Bethard, S. (2017), Cleartk-timeml: A minimalist approach to tempeval 2013. Second Joint Conference on Lexical and Computational Semantics (*SEM), Volume 2: Proceedings of the Seventh International Workshop on Semantic Evaluation (SemEval 2013), Association for Computational Linguistics, Atlanta, Georgia, pp. 10-14.
Chang, A.X. and Manning, C.D. (2012), “Sutime: a library for recognizing and normalizing time expressions”, Lrec, Vol. 9 No. 1, pp. 3735-3740.
Chang, Y.C., Dai, H.J., Wu, J.C., Chen, J.M., Tsai, R.T. and Hsu, W.L. (2013), “Tempting system: a hybrid method of rule and machine learning for temporal relation extraction in patient discharge summaries”, Journal of Biomedical Informatics, Vol. 46, pp. S54-S62.
Cherry, C., Zhu, X., Martin, J. and Bruijn, B.D. (2013), “La recherche du temps perdu: extracting temporal relations from medical text in the 2012 i2b2 nlp challenge”, Journal of the American Medical Informatics Association, Vol. 20 No. 5, pp. 843-848.
Chikka, V.R. (2016), “Cde-iiith at semeval-2016 task 12: Extraction of temporal information from clinical documents using machine learning techniques”, Proceedings of the 10th International Workshop on Semantic Evaluation (SemEval 2016), Association for Computational Linguistics, San Diego, CA, pp. 1237-1240.
Filannino, M., Brown, G. and Nenadic, G. (2013), “Mantime: Temporal expression identification and normalization in the tempeval-3 challenge”, Second Joint Conference on Lexical and Computational Semantics, Computer Science.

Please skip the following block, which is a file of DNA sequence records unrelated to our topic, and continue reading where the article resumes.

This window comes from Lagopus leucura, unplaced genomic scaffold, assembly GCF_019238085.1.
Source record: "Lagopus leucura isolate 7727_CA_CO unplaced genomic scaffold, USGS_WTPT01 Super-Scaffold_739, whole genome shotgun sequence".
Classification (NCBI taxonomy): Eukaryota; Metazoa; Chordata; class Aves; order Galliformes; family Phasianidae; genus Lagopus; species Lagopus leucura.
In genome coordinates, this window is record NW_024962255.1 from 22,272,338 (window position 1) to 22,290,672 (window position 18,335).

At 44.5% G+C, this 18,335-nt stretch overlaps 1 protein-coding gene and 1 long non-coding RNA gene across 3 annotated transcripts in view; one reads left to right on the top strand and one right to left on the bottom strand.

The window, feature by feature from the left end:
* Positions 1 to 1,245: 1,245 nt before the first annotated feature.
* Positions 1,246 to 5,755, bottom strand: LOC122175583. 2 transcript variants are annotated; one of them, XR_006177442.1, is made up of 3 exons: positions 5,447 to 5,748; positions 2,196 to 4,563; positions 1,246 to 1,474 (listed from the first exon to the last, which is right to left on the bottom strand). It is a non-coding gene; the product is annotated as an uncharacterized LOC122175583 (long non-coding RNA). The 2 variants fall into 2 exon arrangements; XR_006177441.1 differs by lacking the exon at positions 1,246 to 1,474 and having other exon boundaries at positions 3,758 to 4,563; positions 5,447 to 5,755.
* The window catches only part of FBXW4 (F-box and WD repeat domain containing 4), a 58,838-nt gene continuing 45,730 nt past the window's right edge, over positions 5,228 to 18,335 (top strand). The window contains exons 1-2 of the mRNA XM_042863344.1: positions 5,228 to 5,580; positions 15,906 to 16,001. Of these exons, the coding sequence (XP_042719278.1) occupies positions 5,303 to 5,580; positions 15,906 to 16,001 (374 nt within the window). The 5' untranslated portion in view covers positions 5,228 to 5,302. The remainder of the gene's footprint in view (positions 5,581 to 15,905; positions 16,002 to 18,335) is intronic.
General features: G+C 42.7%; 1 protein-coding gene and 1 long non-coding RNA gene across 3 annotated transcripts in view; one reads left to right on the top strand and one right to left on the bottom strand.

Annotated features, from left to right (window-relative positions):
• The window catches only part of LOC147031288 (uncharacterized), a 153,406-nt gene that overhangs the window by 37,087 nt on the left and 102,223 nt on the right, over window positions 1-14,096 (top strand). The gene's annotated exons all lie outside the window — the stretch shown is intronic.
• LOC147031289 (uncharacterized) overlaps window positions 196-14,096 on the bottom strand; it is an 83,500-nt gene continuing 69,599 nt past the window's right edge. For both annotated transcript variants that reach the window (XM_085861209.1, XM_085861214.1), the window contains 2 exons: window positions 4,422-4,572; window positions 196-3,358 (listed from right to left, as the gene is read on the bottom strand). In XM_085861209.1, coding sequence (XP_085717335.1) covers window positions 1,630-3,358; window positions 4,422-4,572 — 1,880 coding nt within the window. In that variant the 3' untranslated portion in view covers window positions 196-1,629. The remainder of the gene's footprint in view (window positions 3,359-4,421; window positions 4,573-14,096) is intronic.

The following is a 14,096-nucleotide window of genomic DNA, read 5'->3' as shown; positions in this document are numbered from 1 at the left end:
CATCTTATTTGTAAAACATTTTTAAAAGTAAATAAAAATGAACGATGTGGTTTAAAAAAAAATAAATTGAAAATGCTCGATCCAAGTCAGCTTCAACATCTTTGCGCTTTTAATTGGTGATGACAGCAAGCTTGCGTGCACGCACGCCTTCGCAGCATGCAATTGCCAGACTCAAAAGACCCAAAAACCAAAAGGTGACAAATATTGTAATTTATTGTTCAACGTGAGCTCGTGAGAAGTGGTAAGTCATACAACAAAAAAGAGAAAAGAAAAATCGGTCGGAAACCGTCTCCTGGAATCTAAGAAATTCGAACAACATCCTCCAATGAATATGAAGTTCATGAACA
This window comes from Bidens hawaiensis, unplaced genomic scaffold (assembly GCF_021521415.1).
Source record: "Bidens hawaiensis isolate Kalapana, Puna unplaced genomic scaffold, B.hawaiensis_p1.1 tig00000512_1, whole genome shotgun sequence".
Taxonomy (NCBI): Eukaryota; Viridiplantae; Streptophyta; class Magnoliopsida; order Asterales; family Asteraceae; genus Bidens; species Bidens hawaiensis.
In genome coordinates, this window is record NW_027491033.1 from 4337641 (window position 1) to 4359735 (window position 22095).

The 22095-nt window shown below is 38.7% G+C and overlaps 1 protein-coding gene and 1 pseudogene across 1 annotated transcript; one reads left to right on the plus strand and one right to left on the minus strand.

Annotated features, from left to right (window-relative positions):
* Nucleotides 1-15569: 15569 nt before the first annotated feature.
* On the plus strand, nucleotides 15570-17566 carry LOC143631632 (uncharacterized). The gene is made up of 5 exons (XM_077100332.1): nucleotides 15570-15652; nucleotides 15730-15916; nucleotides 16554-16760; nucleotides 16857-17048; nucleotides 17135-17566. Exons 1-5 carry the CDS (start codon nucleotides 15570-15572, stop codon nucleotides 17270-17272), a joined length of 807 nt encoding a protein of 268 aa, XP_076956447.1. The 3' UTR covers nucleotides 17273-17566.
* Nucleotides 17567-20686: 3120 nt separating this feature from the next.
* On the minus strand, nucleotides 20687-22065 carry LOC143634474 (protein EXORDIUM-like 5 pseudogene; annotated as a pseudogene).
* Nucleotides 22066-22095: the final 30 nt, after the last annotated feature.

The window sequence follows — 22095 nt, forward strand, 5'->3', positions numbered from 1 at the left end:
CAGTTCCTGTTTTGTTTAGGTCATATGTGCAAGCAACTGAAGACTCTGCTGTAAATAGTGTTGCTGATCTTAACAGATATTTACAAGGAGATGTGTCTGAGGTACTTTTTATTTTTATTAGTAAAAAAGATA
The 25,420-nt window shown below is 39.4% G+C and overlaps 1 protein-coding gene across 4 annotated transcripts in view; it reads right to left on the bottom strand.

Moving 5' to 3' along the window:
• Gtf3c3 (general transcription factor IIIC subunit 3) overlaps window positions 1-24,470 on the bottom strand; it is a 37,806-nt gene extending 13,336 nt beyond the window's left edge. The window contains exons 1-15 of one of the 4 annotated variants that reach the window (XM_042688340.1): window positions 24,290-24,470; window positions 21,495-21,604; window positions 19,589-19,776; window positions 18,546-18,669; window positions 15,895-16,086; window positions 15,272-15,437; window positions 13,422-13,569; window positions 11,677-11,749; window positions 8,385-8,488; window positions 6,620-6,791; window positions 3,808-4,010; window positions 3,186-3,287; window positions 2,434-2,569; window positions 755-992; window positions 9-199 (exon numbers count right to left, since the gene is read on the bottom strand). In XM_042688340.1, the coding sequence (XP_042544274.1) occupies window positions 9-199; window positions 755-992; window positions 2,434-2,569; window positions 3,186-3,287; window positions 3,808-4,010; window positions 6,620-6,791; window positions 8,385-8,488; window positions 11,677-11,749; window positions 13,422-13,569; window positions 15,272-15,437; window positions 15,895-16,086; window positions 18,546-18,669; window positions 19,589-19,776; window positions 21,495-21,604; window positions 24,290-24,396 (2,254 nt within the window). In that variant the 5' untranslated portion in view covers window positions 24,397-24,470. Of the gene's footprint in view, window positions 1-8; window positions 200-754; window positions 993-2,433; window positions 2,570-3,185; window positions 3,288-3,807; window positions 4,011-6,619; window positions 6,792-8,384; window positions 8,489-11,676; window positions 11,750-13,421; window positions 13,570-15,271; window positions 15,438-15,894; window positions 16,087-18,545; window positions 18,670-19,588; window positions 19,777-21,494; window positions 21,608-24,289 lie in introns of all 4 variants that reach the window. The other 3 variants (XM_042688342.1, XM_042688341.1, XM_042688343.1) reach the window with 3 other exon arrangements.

Fries, J.A. (2016), “Brundlefly at semeval-2016 task 12: Recurrent neural networks vs. joint inference for clinical temporal information extraction”, Proceedings of the 10th International Workshop on Semantic Evaluation (SemEval 2016), Association for Computational Linguistics, Computer Science, pp. 1274-1279.
Grouin, C., Grabar, N., Hamon, T., Rosset, S., Tannier, X. and Zweigenbaum, P. (2013), “Eventual situations for timeline extraction from clinical reports”, Journal of the American Medical Informatics Association Jamia, Vol. 20 No. 5, pp. 820-827.
Laokulrat, N., Miwa, M., Tsuruoka, Y. and Chikayama, T. (2013), Uttime: Temporal relation classification using deep syntactic features. Second Joint Conference on Lexical and Computational Semantics (*SEM), Volume 2: Proceedings of the Seventh International Workshop on Semantic Evaluation (SemEval 2013), Association for Computational Linguistics, Atlanta, Georgia, pp. 88-92.